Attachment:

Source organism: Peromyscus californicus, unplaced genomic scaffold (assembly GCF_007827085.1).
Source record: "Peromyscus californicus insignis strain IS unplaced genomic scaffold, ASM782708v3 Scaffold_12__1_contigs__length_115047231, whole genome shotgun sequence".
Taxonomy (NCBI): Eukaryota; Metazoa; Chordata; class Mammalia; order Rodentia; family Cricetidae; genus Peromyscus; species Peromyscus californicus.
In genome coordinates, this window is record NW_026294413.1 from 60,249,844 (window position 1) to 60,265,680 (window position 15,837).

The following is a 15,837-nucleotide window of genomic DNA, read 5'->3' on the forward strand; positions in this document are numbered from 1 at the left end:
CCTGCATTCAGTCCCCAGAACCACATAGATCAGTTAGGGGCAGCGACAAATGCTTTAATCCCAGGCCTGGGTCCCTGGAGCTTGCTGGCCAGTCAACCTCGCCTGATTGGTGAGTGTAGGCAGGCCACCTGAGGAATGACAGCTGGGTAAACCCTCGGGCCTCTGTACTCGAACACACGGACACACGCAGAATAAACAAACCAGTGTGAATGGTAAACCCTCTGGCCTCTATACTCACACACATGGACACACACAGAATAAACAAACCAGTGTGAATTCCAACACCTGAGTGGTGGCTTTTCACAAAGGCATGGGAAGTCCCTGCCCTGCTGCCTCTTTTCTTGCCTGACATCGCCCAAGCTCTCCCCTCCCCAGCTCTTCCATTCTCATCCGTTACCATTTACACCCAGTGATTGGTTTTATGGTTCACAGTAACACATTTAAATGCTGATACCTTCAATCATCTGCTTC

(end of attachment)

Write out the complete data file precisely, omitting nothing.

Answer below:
Source organism: Peromyscus californicus, unplaced genomic scaffold (assembly GCF_007827085.1).
Source record: "Peromyscus californicus insignis strain IS unplaced genomic scaffold, ASM782708v3 Scaffold_12__1_contigs__length_115047231, whole genome shotgun sequence".
Taxonomy (NCBI): Eukaryota; Metazoa; Chordata; class Mammalia; order Rodentia; family Cricetidae; genus Peromyscus; species Peromyscus californicus.
In genome coordinates, this window is record NW_026294413.1 from 60,249,844 (window position 1) to 60,265,680 (window position 15,837).

The following is a 15,837-nucleotide window of genomic DNA, read 5'->3' on the forward strand; positions in this document are numbered from 1 at the left end:
CCTGCATTCAGTCCCCAGAACCACATAGATCAGTTAGGGGCAGCGACAAATGCTTTAATCCCAGGCCTGGGTCCCTGGAGCTTGCTGGCCAGTCAACCTCGCCTGATTGGTGAGTGTAGGCAGGCCACCTGAGGAATGACAGCTGGGTAAACCCTCGGGCCTCTGTACTCGAACACACGGACACACGCAGAATAAACAAACCAGTGTGAATGGTAAACCCTCTGGCCTCTATACTCACACACATGGACACACACAGAATAAACAAACCAGTGTGAATTCCAACACCTGAGTGGTGGCTTTTCACAAAGGCATGGGAAGTCCCTGCCCTGCTGCCTCTTTTCTTGCCTGACATCGCCCAAGCTCTCCCCTCCCCAGCTCTTCCATTCTCATCCGTTACCATTTACACCCAGTGATTGGTTTTATGGTTCACAGTAACACATTTAAATGCTGATACCTTCAATCATCTGCTTC